These findings provide a useful perspective for understanding the lack of success of mergers and acquisitions. In a 20-year period, the United States has spent over $3.4 trillion on 12,000 mergers. And the result? Shareholders of acquiring companies have lost $220 billion. (Paluch, 2011). Kusstatscher and Cooper state that 70 percent of M&As fail to achieve the goals of the acquiring company (2005).
What’s to Be Done?
It can be predicted that every CEO proposing an acquisition to her Board of Directors knows these statistics. It can also be predicted that each CEO feels that she/he is an exception.
These findings on overconfidence should give investors and board members a sense of urgency to ensure that Boards of Directors contain truly independent directors who have no personal or business ties to the CEO or other business interests that might conflict with judgment. Having truly independent directors is critical in leadership succession of family-dominated business systems. The reason is not that certain family members are “bad” people. It is that all of us have bounded rationality. The higher up in the hierarchy, the more the tendency towards overconfidence.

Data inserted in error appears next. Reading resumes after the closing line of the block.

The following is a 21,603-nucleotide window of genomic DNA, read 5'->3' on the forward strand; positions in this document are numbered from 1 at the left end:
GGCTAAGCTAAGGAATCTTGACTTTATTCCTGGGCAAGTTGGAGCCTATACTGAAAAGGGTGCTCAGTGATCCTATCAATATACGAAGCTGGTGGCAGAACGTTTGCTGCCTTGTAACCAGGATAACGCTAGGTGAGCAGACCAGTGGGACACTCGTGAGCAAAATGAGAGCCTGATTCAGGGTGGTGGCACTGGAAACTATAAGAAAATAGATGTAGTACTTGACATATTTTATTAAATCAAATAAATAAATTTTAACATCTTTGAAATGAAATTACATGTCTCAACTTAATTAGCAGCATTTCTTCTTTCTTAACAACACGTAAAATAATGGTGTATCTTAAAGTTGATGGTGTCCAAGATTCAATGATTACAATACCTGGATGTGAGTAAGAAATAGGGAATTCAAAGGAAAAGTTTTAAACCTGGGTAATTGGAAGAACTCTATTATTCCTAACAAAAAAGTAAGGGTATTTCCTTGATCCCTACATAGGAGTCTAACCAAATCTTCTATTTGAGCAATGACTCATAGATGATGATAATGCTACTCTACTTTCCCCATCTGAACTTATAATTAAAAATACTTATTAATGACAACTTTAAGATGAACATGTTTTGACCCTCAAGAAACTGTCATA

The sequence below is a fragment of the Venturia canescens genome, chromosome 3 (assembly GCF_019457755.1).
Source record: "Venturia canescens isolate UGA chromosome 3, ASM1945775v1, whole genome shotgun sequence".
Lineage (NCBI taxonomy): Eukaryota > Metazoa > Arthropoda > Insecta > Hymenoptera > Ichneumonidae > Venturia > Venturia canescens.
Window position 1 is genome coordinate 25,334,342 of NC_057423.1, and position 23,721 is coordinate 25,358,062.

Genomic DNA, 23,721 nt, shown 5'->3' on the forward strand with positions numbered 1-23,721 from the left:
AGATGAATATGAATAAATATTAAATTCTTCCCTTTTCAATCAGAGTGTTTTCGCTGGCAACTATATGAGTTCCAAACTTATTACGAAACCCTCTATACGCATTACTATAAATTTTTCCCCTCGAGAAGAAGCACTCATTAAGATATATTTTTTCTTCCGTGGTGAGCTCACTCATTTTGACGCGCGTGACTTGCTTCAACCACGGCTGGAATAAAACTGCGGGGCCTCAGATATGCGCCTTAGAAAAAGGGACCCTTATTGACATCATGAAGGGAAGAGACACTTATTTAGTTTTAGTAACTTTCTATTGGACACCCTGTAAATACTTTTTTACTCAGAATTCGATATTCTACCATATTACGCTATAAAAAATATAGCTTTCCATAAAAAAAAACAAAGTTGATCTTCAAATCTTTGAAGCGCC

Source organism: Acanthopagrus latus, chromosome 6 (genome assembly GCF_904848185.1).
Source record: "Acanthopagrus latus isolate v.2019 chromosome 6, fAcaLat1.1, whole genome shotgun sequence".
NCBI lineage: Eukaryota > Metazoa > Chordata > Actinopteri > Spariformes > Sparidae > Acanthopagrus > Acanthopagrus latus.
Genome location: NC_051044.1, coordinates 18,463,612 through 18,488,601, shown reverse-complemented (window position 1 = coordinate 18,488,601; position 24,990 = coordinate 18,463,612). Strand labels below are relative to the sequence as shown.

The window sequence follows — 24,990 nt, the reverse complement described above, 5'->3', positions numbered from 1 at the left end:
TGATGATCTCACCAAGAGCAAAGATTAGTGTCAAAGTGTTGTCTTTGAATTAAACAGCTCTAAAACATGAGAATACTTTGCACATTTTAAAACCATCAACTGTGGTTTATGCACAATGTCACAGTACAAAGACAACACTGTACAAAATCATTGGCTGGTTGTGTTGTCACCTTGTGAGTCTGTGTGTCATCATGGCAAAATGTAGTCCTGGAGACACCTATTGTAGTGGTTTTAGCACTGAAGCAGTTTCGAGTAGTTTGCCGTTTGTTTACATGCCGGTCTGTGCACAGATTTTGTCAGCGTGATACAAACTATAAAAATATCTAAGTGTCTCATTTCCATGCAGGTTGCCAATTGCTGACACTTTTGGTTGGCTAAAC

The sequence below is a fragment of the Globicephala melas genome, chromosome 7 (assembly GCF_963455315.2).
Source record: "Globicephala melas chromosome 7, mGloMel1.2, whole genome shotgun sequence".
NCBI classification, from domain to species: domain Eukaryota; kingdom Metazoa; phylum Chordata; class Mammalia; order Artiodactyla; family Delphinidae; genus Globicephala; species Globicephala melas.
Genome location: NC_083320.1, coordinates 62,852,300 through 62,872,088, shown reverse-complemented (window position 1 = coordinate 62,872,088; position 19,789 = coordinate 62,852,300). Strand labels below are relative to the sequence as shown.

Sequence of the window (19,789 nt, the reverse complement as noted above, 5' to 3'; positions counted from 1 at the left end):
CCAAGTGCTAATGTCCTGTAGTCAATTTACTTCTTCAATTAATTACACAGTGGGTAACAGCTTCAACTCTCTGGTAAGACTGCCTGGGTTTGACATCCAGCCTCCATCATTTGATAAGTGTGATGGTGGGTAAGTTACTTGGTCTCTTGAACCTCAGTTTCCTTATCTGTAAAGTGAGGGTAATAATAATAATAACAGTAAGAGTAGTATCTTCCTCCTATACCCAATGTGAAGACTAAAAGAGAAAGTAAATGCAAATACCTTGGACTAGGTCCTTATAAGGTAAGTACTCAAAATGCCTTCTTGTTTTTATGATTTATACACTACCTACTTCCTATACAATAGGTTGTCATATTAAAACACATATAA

For C-suite job candidates seeking to join a company, ask the CEO about the names of the independent directors and their backgrounds. Were they selected because they belonged to the CEO’s golf club or because the company retained an independent search firm to find truly independent perspectives? Use this information as important data in deciding whether to join the team.
Overcoming Overconfidence When Managing Your Team
We have met few leaders who would describe themselves as “overconfident.” Indeed, most of the leaders we work with pride themselves on being “skeptical” and “data-driven.” Like most of us, however, they are susceptible to unjustified overconfidence.